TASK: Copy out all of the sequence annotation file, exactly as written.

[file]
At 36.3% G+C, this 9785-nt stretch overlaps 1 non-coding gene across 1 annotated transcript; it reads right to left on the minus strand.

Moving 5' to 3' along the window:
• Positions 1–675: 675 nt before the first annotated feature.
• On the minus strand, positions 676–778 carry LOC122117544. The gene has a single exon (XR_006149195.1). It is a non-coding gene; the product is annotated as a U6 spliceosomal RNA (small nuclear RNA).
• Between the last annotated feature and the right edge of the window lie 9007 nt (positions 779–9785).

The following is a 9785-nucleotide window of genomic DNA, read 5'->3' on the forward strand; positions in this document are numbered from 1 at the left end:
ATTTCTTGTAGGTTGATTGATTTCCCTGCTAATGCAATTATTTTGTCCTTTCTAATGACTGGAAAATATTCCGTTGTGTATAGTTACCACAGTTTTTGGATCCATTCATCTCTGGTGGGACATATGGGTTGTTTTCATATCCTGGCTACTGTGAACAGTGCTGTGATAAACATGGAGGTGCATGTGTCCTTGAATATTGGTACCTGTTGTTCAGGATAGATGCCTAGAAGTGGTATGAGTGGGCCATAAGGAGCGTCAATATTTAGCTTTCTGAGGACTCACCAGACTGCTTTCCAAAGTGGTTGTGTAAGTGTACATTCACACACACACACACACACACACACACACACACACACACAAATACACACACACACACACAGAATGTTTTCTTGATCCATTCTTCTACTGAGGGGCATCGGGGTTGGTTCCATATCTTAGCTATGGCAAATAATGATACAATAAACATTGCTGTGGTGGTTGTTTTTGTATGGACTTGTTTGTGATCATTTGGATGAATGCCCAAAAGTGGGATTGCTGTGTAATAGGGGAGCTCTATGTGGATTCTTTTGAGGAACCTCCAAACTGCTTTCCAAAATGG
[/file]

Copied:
At 36.3% G+C, this 9785-nt stretch overlaps 1 non-coding gene across 1 annotated transcript; it reads right to left on the minus strand.

Moving 5' to 3' along the window:
• Positions 1–675: 675 nt before the first annotated feature.
• On the minus strand, positions 676–778 carry LOC122117544. The gene has a single exon (XR_006149195.1). It is a non-coding gene; the product is annotated as a U6 spliceosomal RNA (small nuclear RNA).
• Between the last annotated feature and the right edge of the window lie 9007 nt (positions 779–9785).

The following is a 9785-nucleotide window of genomic DNA, read 5'->3' on the forward strand; positions in this document are numbered from 1 at the left end:
ATTTCTTGTAGGTTGATTGATTTCCCTGCTAATGCAATTATTTTGTCCTTTCTAATGACTGGAAAATATTCCGTTGTGTATAGTTACCACAGTTTTTGGATCCATTCATCTCTGGTGGGACATATGGGTTGTTTTCATATCCTGGCTACTGTGAACAGTGCTGTGATAAACATGGAGGTGCATGTGTCCTTGAATATTGGTACCTGTTGTTCAGGATAGATGCCTAGAAGTGGTATGAGTGGGCCATAAGGAGCGTCAATATTTAGCTTTCTGAGGACTCACCAGACTGCTTTCCAAAGTGGTTGTGTAAGTGTACATTCACACACACACACACACACACACACACACACACACACACAAATACACACACACACACACAGAATGTTTTCTTGATCCATTCTTCTACTGAGGGGCATCGGGGTTGGTTCCATATCTTAGCTATGGCAAATAATGATACAATAAACATTGCTGTGGTGGTTGTTTTTGTATGGACTTGTTTGTGATCATTTGGATGAATGCCCAAAAGTGGGATTGCTGTGTAATAGGGGAGCTCTATGTGGATTCTTTTGAGGAACCTCCAAACTGCTTTCCAAAATGG